By Tashi Dendup
The De-suung National Service, a brainchild of His Majesty the King, has evolved to become one of the most influential organizations of our time.
From guarding the country’s frontiers in the north and south to helping citizens rebuild lives and infrastructures, the De-suung fraternity is today one of the most vibrant civil forces that has become even more respected because of their role in the ensuing pandemic.
However, donning the Orange uniform comes with a lot of personal bravery and sacrifice.
The story of Desuup Rinchen Wangmo of Paro is one such inspiring anecdote that depicts the true essence of being a Desuup, and the pride in serving the nation and the community.
It was during the second national lockdown when Rinchen Wangmo experienced one of the turning moments of her life after she joined the fraternity.
She said her routine duty entailed doing daily rounds near the Shaba community in Paro. Apart from ensuring the public follow the health protocols, Desuups often go beyond their means and duties to serve the community.
“I once had to salute a VVIP with a clenched fist as my fingers had gone numb after scrubbing the public toilet in Shaba for hours in the peak of winter,” Rinchen Wangmo said, adding it was one of the few moments that made serving as a Desuup pragmatic.
She said the police officer beside her thought that she wasn’t able to salute in a proper manner, as in the military code. However, she explained her situation to the officer who later understood her plight.
Rinchen said such incidents have inspired her to do more for the community. She said while it was often dangerous to walk alone especially at night with lots of stray dogs chasing them, her thought that she is serving The Supreme Commander, His Majesty the King, kept her going.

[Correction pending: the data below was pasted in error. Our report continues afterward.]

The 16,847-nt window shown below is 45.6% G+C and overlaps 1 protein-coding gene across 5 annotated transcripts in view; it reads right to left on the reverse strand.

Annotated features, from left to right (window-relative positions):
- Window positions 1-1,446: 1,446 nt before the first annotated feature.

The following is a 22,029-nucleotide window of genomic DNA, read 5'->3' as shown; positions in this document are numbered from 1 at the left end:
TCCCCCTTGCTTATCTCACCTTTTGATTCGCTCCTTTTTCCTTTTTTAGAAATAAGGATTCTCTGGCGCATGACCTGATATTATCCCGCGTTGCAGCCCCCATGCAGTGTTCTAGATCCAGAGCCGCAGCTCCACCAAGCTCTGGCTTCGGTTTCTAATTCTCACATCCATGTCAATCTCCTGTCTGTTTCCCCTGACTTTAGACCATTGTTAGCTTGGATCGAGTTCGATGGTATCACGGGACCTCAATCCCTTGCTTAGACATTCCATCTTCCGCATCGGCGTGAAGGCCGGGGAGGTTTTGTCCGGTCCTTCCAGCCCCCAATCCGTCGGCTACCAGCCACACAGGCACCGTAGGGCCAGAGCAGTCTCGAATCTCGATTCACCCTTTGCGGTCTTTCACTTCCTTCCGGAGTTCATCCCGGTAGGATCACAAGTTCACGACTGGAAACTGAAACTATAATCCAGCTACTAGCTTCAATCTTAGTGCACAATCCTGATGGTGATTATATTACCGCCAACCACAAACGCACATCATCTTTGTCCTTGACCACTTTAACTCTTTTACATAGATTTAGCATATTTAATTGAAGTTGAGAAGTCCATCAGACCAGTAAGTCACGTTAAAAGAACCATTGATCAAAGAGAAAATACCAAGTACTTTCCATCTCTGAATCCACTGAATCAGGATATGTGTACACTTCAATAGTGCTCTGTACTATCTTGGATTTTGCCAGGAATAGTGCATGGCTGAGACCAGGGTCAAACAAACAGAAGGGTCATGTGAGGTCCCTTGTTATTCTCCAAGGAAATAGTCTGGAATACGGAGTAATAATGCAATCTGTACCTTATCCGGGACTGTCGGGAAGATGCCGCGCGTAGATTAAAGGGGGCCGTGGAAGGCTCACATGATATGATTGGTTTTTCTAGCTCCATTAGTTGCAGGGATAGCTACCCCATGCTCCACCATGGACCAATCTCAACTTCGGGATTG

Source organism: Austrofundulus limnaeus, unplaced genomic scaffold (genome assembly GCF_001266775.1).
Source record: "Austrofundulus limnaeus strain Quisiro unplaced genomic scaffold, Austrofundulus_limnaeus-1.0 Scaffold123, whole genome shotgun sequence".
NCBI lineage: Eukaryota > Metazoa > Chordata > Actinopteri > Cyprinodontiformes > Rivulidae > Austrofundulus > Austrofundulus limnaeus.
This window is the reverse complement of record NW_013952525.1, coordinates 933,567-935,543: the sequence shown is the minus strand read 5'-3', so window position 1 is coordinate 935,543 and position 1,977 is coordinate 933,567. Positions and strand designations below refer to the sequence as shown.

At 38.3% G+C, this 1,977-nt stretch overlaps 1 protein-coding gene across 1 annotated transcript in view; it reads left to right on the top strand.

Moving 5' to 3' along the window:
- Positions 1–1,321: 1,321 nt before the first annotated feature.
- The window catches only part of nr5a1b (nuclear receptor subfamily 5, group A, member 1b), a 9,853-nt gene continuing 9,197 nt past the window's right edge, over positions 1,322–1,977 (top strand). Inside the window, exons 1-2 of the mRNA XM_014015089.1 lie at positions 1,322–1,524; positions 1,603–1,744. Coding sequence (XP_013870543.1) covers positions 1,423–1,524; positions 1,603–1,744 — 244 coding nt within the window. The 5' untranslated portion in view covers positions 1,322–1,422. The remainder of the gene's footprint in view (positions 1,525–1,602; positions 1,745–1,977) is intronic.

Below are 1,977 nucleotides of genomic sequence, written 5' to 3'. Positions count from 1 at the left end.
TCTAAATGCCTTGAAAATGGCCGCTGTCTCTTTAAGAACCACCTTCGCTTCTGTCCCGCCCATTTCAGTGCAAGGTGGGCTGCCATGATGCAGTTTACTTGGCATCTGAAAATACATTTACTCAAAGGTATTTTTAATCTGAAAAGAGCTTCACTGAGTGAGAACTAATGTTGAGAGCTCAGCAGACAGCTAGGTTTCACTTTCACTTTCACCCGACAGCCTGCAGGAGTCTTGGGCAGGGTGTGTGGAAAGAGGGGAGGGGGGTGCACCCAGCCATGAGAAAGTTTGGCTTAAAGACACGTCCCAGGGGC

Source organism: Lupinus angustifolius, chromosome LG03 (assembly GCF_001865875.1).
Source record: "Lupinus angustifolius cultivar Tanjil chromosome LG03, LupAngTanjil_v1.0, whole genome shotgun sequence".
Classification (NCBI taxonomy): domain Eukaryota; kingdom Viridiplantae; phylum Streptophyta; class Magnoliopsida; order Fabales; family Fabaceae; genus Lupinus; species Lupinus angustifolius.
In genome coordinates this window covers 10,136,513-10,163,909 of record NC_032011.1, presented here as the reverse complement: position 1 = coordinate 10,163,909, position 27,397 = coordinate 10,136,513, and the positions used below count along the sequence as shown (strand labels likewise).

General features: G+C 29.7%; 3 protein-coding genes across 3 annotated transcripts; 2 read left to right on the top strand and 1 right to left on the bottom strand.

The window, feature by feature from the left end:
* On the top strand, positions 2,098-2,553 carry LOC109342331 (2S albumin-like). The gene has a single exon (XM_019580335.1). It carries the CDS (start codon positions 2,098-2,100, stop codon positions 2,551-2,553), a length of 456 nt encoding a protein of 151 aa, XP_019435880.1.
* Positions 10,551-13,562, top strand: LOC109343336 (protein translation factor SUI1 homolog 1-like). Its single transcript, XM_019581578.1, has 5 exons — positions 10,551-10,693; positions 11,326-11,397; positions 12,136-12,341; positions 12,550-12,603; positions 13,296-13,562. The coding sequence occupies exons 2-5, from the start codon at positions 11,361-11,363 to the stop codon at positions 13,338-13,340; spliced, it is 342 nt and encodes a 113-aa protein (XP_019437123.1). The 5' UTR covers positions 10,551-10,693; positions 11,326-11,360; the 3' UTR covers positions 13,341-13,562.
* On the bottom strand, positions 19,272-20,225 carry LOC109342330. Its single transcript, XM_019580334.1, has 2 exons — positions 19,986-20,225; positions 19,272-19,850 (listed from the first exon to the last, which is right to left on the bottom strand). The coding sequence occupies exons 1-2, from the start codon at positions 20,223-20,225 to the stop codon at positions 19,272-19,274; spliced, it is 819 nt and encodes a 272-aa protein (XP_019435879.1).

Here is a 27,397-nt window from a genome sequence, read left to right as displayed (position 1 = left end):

“Whenever you think or catch sight of portraits of our beloved King, one becomes instantly motivated to do more and do your best in everything. Your eyes are filled with tears and gratitude and the feeling of immense gratitude and desire to more for the country and a King that you revere the most,” Rinchen Wangmo said.
Like Rinchen, Namgay Om says De-suups are the guardians of peace and a name that attracts the patriots, and those who like to serve the community.
She said De-sung is a program which encourages citizen like her to take an active role in nation-building and disaster management.
Serving as a Desuup for the past three months, Namgay Om said her most cherished moment is the day she donned the orange uniform and when she became a member of the “The Kings Army” as is known among the Desuup fraternity.
She said that despite facing lot of difficulties, like being at the receiving end of some irriate residents, the thought that she was serving her nation and her Supreme Commander was reasons enough to keep her going.
“Being Desuup and donning the Orange uniform is a good enough reason to make you smile at the end of a hectic day. You should strongly believe that if you all work together in these trying times you will definitely overcome it and live a normal life ahead. Just follow the protocols and live healthily,” she said.
Another Desuup, Tshewang Lhamo, said being part of the orange brigade is a dream for everyone and that dream came true for her a few months back.
She said she joined the Desuup family to be a part of service to the country and the Tsa Wa Sum and not for any gains or accolades attached to it.
“I was moved by his Majesty’s words and stepped forward to serve the nation. And after training, I was deployed at the CFM area with my other nyamros. I feel proud to have made this decision,” Tshewang said.
She said one of her most cherished moments was the day when she, and some of her nyamros, was granted audience by His Majesty the King.
She said the Desuup uniform is not just a dress, but that the wearer is donning an extra layer of responsibility.
Likewise, her friend Tandin Wangmo, who had a dream of becoming a military person, had also joined the Dessung family as it was close to her heart.
She saidjoiningDesuup was the best opportunity to serve the country and His Majesty the King.
One of the most memorable experiences as a desuup, according to her, is during the training. “You realize that the training provides individuals with the opportunities to participate in real-life activities that are prevalent beyond our thought walls,” she said.
Tandin said it provides everyone to showcase their skill and strategies to survive and even teaches individuals the importance of teamwork.
She said, after the hectic day at work, the first thought that comes to your mind is that a least you got a chance to serve your country and king during such times as when the country needs you the most.
“No matter how bad the day is you are always thinking about what you have achieved during your duty as a desuup and it put a smile on your face,” Tandin said, with an unmistakable tint of pride and contentment on her face.